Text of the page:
The Delaware and Hudson Railway – “The Bridge Line”

The Delaware and Hudson Railway – “The Bridge Line”

The railroad map of the Northeast has changed drastically over the past 50 years, with not one of the original railroads surviving today. Of all those railroads, it was the D&H that would become the last holdout of both the Northeast and the Anthracite railroads. The D&H would eventually succumb to today’s reality of the mega railroad, but not without putting up a great fight. In the early days the Delaware and Hudson Railroad would only cross the Hudson River in upstate New York but never reach the Delaware River. However, with the advent of Conrail, the D&H could finally hold true to its name and not only reach the Delaware River but cross it into both Newark and Philadelphia. The new D&H would also reach as far west as Buffalo, NY and south to Potomac Yard just across the river from Washington DC.  The D&H, famous for hauling Anthracite coal and for being a “Bridge Line” between Canada and the Northeast, was first built to tap the Anthracite coal fields of Pennsylvania. However, with the decline of the Anthracite coal market after WWII the D&H needed to find a new direction. It did so by expanding its appearance as a bridge line. This allowed the D&H to become the last holdout of the Northeast railroads.

D&H Railroad Logo from AmericanRailroads.com

D&H Railroad Logo from AmericanRailroads.com

 

STEAM ON THE D&H

The D&H had some of the most unique steam locomotives in the world. The railroad experimented with four high-pressure design locomotives: three 2-8-0’s and a 4-8-0. These locomotives’ steam pressure ranged from 350 to 500psi. When you consider that most modern steam locomotives including the last steam locomotives built never exceeded 300psi, these locomotives were indeed unique. The designs did not work well, mostly due to very high maintenance cost. They all went into storage during the depression and were later scrapped. The D&H would only order conventional steam locomotives thereafter.   4-8-4’s and 4-6-6-4’s would fill out the remainder of the D&H steam fleet. Most D&H steam locomotives had a Wooten Firebox, a firebox design that would allow the use of the slow burning anthracite coal. This meant that the D&H did not only haul the anthracite coal out of those Pennsylvania mines, they also burned it in their steam locomotives.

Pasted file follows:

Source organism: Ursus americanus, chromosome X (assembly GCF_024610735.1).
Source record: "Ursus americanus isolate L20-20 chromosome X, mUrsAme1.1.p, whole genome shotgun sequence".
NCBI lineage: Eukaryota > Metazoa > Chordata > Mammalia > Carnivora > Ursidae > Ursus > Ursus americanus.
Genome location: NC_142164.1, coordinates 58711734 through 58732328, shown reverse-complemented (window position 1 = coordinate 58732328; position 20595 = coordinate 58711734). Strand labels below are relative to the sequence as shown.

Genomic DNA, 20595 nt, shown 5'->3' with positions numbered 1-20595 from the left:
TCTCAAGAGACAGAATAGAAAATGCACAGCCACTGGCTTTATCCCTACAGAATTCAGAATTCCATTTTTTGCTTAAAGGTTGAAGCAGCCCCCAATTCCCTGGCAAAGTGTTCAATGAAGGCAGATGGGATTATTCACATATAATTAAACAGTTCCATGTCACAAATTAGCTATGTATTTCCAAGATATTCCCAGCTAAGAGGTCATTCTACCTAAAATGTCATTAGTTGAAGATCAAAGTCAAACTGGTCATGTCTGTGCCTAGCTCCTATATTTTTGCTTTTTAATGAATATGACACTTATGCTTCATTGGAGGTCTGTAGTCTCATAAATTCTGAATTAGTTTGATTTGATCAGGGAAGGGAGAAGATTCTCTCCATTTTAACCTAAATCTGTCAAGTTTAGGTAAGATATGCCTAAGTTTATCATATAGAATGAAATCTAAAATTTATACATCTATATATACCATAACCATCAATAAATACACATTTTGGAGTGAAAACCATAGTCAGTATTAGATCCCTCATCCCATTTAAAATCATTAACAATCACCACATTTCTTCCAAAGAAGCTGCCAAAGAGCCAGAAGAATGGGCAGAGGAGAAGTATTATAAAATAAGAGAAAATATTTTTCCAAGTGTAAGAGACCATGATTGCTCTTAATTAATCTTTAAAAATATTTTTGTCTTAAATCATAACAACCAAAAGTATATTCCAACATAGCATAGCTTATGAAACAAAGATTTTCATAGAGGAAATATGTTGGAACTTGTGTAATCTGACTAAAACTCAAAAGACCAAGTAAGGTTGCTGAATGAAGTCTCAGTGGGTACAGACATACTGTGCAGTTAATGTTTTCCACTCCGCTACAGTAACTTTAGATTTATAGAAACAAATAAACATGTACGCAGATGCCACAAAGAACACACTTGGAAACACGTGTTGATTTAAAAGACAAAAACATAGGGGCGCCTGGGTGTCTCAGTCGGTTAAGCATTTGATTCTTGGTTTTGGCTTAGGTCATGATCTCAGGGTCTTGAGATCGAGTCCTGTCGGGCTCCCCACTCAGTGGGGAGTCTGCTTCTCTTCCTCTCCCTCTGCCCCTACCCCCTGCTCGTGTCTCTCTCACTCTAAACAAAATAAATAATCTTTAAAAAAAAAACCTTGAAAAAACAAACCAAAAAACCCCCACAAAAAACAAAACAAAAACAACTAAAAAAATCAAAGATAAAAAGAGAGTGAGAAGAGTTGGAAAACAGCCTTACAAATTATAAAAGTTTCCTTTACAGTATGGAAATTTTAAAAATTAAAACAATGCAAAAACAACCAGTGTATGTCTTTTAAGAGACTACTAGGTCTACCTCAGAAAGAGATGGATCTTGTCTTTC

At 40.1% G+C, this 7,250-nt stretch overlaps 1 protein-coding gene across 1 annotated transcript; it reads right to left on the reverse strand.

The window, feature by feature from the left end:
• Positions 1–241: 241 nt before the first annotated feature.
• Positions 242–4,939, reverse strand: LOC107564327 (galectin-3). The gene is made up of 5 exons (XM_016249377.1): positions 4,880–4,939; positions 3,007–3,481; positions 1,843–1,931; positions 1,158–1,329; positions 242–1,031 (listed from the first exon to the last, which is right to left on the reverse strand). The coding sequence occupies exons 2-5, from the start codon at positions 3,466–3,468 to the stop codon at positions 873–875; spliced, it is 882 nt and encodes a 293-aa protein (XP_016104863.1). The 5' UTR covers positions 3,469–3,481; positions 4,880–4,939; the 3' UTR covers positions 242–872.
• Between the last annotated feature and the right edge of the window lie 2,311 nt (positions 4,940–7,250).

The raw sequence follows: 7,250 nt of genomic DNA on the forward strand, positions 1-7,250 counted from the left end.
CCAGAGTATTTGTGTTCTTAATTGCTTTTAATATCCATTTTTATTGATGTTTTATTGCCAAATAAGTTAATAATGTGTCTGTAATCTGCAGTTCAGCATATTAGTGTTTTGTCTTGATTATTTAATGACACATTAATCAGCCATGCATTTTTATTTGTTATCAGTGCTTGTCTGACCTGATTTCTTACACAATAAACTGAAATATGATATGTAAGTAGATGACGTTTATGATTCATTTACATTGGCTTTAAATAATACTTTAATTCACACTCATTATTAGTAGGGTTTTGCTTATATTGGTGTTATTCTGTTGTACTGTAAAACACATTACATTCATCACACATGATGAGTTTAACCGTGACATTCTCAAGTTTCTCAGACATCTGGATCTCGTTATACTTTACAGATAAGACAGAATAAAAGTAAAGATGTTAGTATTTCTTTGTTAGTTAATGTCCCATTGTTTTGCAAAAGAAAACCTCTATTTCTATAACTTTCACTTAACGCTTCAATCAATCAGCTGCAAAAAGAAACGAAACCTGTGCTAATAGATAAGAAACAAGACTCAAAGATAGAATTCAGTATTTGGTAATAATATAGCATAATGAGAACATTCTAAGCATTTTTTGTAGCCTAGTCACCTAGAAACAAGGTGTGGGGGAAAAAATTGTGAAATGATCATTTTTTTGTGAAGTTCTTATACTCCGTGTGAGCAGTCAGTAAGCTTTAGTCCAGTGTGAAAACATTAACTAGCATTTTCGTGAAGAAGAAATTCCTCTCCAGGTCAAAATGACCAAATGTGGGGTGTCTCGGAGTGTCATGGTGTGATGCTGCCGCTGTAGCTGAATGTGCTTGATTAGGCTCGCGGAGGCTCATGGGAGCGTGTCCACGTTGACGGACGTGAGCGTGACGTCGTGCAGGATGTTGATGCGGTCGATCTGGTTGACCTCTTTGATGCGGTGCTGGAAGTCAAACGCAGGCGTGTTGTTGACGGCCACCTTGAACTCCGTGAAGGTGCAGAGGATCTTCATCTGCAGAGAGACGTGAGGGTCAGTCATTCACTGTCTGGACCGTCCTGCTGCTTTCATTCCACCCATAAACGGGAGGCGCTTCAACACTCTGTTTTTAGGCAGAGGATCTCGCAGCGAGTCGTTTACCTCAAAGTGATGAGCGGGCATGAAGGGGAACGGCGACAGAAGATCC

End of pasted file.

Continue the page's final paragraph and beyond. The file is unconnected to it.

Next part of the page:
D&H 4-8-0 #1403 the “L F Loree”, photo by Cecil Wickham

D&H 4-8-0 #1403 the “L F Loree”, photo by Cecil Wickham

  D&H 2-8-0 #1400

D&H 2-8-0 #1400

“THE JAMES ARCHBALD” No.1402

“THE JAMES ARCHBALD” No.1402


 

dh-05

dh-06

Both photos by Jim Wright

 
 

SURVIVAL AND A NEW DIRECTION

As the use of anthracite coal diminished after WWII, many railroads of that region found themselves in a very difficult situation. Some would not even survive the 1950’s and early 1960’s. First to go was the New York Ontario and Western in 1957, followed soon after by the Lehigh and New England in 1961. The other Anthracite Roads, Reading, Lehigh Valley, Erie, Central of New Jersey, and the Delaware Lackawanna and Western, all scrambled to find a alternative way to survive. In 1960 the Erie and the DL&W merged into the Erie Lackawanna. The LV would first partner with the Nickel Plate (this operation continued after the NKP merger with the N&W) to form an alternative route between Chicago and New York City. The railroads would run two run-through freights,   the Mercury, a manifest freight, and the Apollo, a hot piggyback train. By 1972 the